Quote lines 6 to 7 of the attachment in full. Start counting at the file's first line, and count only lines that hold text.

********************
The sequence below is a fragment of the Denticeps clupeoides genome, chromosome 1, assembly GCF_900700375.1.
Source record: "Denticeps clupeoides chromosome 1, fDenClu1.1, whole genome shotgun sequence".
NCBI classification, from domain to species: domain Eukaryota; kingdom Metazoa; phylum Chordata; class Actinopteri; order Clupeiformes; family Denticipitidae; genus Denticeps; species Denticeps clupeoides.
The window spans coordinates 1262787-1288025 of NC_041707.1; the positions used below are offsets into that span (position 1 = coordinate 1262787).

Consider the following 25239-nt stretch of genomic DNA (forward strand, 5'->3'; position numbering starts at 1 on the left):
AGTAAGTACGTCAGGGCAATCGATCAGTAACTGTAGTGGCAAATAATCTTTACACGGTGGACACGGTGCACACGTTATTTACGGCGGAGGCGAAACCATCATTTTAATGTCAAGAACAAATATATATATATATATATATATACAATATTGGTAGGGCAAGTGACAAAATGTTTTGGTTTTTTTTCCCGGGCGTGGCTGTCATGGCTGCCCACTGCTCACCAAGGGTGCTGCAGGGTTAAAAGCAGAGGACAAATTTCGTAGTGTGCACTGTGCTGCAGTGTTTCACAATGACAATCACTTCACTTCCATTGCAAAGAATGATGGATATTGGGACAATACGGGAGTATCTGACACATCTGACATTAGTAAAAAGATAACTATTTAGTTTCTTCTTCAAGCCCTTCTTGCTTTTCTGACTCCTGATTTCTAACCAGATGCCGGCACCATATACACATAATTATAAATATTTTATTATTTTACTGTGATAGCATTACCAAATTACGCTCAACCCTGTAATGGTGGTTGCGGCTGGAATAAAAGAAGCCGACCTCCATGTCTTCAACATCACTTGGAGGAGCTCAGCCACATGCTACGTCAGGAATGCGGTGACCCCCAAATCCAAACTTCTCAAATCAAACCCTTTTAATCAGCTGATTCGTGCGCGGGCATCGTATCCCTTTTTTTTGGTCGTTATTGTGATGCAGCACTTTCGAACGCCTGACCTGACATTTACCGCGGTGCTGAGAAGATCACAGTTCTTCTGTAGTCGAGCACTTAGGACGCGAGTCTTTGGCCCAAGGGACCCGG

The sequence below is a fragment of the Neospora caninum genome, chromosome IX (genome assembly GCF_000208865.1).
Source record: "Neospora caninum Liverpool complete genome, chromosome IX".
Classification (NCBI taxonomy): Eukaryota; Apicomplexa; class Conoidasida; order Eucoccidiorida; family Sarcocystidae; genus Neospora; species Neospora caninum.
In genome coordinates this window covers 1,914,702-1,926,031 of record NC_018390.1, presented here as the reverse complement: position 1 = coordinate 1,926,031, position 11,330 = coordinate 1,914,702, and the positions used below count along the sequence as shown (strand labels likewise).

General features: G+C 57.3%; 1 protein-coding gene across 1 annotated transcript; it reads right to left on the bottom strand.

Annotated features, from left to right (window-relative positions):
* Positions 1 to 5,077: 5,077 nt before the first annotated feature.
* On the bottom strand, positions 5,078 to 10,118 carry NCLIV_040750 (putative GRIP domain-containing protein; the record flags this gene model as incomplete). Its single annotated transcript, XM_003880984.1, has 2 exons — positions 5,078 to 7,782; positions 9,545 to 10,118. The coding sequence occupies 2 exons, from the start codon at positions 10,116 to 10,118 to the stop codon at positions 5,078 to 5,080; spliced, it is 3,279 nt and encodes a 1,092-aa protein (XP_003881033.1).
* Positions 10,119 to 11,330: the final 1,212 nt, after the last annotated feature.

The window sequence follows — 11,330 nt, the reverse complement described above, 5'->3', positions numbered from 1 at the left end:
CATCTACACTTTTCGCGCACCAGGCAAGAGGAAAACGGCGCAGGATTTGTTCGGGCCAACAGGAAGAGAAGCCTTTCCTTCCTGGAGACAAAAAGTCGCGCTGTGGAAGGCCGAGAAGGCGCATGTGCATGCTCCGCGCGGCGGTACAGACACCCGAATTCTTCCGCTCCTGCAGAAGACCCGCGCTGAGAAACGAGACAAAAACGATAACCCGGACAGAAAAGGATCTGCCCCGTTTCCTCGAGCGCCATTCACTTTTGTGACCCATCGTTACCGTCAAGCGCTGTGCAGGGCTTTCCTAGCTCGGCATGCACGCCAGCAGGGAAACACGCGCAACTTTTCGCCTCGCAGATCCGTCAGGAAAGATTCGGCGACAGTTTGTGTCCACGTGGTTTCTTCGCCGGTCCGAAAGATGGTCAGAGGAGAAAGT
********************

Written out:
AGTAAGTACGTCAGGGCAATCGATCAGTAACTGTAGTGGCAAATAATCTTTACACGGTGGACACGGTGCACACGTTATTTACGGCGGAGGCGAAACCATCATTTTAATGTCAAGAACAAATATATATATATATATATATATACAATATTGGTAGGGCAAGTGACAAAATGTTTTGGTTTTTTTTCCCGGGCGTGGCTGTCATGGCTGCCCACTGCTCACCAAGGGTGCTGCAGGGTTAAAAGCAGAGGACAAATTTCGTAGTGTGCACTGTGCTGCAGTGTTTCACAATGACAATCACTTCACTTCCATTGCAAAGAATGATGGATATTGGGACAATACGGGAGTATCTGACACATCTGACATTAGTAAAAAGATAACTATTTAGTTTCTTCTTCAAGCCCTTCTTGCTTTTCTGACTCCTGATTTCTAACCAGATGCCGGCACCATATACACATAATTATAAATATTTTATTATTTTACTGTGATAGCATTACCAAATTACGCTCAACCCTGTAATGGTGGTTGCGGCTGGAATAAAAGAAGCCGACCTCCATGTCTTCAACATCACTTGGAGGAGCTCAGCCACATGCTACGTCAGGAATGCGGTGACCCCCAAATCCAAACTTCTCAAATCAAACCCTTTTAATCAGCTGATTCGTGCGCGGGCATCGTATCCCTTTTTTTTGGTCGTTATTGTGATGCAGCACTTTCGAACGCCTGACCTGACATTTACCGCGGTGCTGAGAAGATCACAGTTCTTCTGTAGTCGAGCACTTAGGACGCGAGTCTTTGGCCCAAGGGACCCGG

The sequence below is a fragment of the Neospora caninum genome, chromosome IX (genome assembly GCF_000208865.1).